Zambie – the country where nothing ever happens?

Zambia is a beautiful country. I travelled here two years ago for few weeks and I truly enjoyed it. However, whenever I meet some traveller, they always just say that Zambia is … kind of boring or just, that there is nothing special. I would start, are Victoria Falls, one of the largest falls in the world nothing? Anyways, last time I visited the copper belt region and North with Livingstone, this time I decided for the Western and Eastern Zambia. At least I can say I walked through four different borders here and visited most of the regions.

Hitchhiking from Harare couldn’t have been better. From my couchsurfer I left after breakfast and walked to the near main road out of town, from where I wanted to hitchhike. Soon a car pulled over, and a puzzled lady asked what I am doing with all the things at this road. After I explained she drove me quite far out of town, where she literally gave me to the local police unit. The policemen were lovely people who couldn’t believe what am I trying to do. However, they excitingly stayed by the side of the road and hitched cars side by side. Very quickly a Zambian truck driver stopped. He was actual going all the way to Democratic Republic of Congo, but I, after all, cannot travel that fast, as I still want to meet people.

 

Phiri was a comedian when he was young and a truck driver now. He made me laugh the whole time. I also learnt that I drove with a famous Zambian, who was in a big commercial in TV. As my time was perfect, I decided to get dropped off still in Zimbabwe and to visit Chinhoyi caves. Phiri was funny, but I am sure I will still meet many interesting people. Caves had deep clear blue pool and were stunningly blue. After a short visit though, I had to go back on the road. Just few more minutes and with my typical thumb up I got another car. Then another, and another… until I got to the borders. There I had a bit of a problem as the officials refuse to put a stamp on my new passport. On one hand I understand them needing to track where I am going and where to, but my old passport is getting full and I really need to start using the new one. This is the second time I failed. Let’s hope next time I will be luckier.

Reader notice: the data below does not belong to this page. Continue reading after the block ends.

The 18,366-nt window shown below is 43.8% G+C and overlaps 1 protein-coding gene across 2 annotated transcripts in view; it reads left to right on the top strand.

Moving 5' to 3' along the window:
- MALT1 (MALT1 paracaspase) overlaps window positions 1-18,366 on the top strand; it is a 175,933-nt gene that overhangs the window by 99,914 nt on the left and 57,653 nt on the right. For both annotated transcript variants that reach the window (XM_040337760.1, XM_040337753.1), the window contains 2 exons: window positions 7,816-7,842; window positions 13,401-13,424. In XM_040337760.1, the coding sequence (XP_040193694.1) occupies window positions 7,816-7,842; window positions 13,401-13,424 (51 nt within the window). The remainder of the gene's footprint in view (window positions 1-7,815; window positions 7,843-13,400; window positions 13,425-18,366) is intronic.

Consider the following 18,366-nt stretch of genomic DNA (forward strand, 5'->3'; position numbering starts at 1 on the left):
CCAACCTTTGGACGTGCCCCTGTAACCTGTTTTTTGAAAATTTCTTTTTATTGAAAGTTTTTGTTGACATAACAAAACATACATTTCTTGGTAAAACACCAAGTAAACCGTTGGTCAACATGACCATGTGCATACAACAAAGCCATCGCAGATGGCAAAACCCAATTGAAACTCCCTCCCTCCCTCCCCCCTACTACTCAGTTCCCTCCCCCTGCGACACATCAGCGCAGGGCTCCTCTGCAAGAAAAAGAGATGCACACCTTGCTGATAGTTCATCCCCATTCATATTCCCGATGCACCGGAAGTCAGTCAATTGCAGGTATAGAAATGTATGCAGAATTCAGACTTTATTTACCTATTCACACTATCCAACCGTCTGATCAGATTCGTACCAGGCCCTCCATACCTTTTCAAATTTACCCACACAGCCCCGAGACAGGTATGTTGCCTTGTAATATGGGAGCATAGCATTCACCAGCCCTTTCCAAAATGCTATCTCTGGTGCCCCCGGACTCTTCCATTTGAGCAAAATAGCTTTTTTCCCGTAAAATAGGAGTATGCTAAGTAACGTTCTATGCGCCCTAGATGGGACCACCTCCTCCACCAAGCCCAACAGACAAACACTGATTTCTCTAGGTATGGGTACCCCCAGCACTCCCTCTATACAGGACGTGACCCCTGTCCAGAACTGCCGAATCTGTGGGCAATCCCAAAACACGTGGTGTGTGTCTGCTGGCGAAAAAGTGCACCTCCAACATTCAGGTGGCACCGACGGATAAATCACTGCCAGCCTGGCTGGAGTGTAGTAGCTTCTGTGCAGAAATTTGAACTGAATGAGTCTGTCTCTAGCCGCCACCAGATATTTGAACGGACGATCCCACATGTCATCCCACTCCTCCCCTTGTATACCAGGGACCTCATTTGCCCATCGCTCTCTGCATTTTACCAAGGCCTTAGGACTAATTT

Anyways, I managed to get some new friends, buy local sim and let know my couchsurfer that I crossed the border. From there I waited a bit but as it was getting late I agreed to contribute to petrol a bit and get lift directly to Lusaka. From there my new Zambian family picked me up and I spent next few days with them. My new Zambian family is just guys. This family of 5 brothers from 18-30 years old, all living in one house without a woman is exactly what you could imagine. And a little bit more. They have their own rota, everyday somebody cooks, cleans or does the laundry. Apart from that, there is PlayStation, racing cars, movies and evening bars with football matches. Nevertheless, they took care of me like I was their little sister. Breakfast almost to bed, delicious dinner and always checking that all is good.

In Lusaka I planned to stay longer, but due to national holidays for the rest of the week I decided to visit Kanyama School, where I started a library project 2 years ago. It was great to see, that the building is standing, and regular reading classes are in hold in the library. The shelves with academic books are relatively full, but novels and some red library books are missing. Some girls asked for more novels and romance, so we figured with Bookfeeding Project (the NGO I started few years ago) that we can try to get more books here. Pallet or two will hopefully arrive by the end of June thanks to amazing partner of ours Books Abroad. The school has also some classes for kids with special needs. In Kanyama, a township with one of the highest HIV rate in the world it is harder to find suitable location for deaf, blind kids or those with mental or physical learning disabilities. Luckily, I hope to get some more material on my way to Malawi, through Lusaka. If any of you have any material especially for blind or deaf children, here with it!

After few words with one of the two Italian volunteers in Kanyama, I learnt that they are driving to Mongu for the holidays. Since I planned to go there anyways, I decided to jump into the car with them and have some fun with a group of people for a change. Plan was ready. Although I hardly ever plan, my karma must be pretty good, since everything always works out just perfect.